MESSAGE FROM TRADERJANIE
Before we get to “What Surface Tension have to do with Trading,” I’d like to recap some of the salient points Mark Douglas makes in his excellent book Trading in the Zone.
- Learn to think in probabilities and are confident in their overall success because they commit themselves to stick to the rules that define their edge (with QiT that is the algorithm).
- Completely accept the fact that certainly doesn’t exist, as a matter of fact, they are certain that uncertainty is a perpetual state of trading.
- Do not try to cherry pick the edges they think, assume or believe are going to work, nor do they circumvent edges that they believe won’t.
- Believe that the trade they are in has nothing to do with any previous trades and understand the concept of random distribution between wins and losses on any given string of edges (trades). And by sticking to the rules you increase your sample size of trades, which in turn gives whatever edge you have ample opportunity to play itself out in your favor.
It’s just a Game of Probabilities
Successful trading is learning that this business has nothing to do with being right or wrong on any given trade. The best traders may have just as much negative emotional baggage as unsuccessful traders. But as long as they legitimately define trading as a probabilities game, their emotional response to any outcome of an individual trade is equivalent to how a typical trader feels about flipping a coin, calling heads, and seeing the coin come up tails. A wrong call for most people would not tap into their accumulated pain of every other time they were wrong in their lives. Most people realize that the outcome of a coin toss is random thus they expect a random outcome. Randomness implies some degree of uncertainty. If you believe in a random outcome, there is an implied acceptance that you do not know what the outcome will be. When you accept in advance of an event that you don’t know the outcome, that acceptance has the effect of keeping our expectations neutral.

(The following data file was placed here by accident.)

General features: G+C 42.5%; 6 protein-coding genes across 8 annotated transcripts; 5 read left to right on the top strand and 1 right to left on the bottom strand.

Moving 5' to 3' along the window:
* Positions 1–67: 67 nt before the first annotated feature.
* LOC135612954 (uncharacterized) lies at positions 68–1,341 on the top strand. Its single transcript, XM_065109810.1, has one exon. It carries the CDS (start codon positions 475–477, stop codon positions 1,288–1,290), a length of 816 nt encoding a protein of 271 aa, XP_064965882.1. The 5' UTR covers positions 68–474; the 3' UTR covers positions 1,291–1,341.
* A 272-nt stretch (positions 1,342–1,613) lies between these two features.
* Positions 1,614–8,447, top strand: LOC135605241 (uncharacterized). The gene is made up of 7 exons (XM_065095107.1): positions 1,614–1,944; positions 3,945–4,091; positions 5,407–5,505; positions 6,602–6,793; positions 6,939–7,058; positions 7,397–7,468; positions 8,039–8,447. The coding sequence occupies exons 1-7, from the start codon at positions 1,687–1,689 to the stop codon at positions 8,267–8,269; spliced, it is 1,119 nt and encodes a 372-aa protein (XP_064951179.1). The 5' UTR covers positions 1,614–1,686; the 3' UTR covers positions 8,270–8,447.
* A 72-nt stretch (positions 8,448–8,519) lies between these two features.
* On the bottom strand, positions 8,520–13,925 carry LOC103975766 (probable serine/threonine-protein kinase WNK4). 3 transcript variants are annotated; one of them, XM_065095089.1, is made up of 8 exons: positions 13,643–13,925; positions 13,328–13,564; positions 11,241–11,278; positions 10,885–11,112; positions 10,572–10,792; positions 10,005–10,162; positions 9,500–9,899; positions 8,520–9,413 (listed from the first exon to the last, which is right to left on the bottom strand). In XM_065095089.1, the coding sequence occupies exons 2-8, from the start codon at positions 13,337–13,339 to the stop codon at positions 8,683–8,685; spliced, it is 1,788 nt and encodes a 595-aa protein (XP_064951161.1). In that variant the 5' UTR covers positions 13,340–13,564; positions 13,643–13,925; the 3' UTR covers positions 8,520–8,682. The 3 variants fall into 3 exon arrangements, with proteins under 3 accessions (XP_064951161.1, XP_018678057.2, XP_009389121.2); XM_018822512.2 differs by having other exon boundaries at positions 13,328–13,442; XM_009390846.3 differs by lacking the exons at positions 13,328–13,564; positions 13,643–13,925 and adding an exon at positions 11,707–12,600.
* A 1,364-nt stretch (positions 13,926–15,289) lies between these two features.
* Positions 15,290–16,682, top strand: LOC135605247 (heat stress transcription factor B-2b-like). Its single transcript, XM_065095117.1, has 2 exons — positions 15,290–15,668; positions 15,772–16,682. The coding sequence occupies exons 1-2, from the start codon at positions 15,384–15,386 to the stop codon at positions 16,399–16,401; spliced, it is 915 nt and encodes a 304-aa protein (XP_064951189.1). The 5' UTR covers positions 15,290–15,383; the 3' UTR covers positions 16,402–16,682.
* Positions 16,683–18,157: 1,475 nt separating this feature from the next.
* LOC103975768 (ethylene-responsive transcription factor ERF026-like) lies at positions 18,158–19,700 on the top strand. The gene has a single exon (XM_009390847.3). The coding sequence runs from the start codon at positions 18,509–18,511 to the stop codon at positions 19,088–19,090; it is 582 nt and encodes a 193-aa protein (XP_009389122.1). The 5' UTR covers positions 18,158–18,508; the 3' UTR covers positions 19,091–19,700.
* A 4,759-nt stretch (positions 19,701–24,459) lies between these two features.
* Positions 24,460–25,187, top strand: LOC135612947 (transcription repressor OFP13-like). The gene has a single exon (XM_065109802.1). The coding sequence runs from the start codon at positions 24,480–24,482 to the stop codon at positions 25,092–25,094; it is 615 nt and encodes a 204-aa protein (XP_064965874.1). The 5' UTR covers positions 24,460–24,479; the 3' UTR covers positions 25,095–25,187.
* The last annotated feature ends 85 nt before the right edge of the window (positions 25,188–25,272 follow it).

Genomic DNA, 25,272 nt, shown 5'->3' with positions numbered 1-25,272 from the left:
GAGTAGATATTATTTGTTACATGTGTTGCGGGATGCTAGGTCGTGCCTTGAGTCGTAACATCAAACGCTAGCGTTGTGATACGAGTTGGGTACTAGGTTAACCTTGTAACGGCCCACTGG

Trading Rules and Surface Tension
Our portfolios do well so I understand the pull to abandon your trading rules and get out early; been there, done that. When you see the level of profits typically see, it’s hard not to. Let me make myself clear that I’m not here to admonish or judge but I would like to make everyone aware of something that goes on internally when they break their trading rules.
Do you all know the concept of surface tension? It’s the cohesive force among liquid molecules that will allow a paperclip to float on top of water, however, once that surface tension breaks, the cohesive force is fractured and the paperclip will plunge to the bottom.
Sticking to your trading rules is your surface tension. It is your cohesive force against all the internal uncertainty you fight against daily when trading. Thus breaking rules is like breaking your surface tension.
The problem arises when you do, and you get positive feedback, the probabilities of breaking your trading rules again increase and the second time will be even easier. By the third time, you will have probably convinced yourself that you are smarter than the algorithm. What I find ironic is that, if you break your rules and you get negative feedback, your resolve to stick to the rules only intensifies. So if you break the rules hope it doesn’t turn out well.
I know we will all break the rules at some point, we’re only human, but when you do I would like you to be cognizant of what is going on and reclaim your commitment to sticking to your trading rules.
ALWAYS FOLLOW THE RULES
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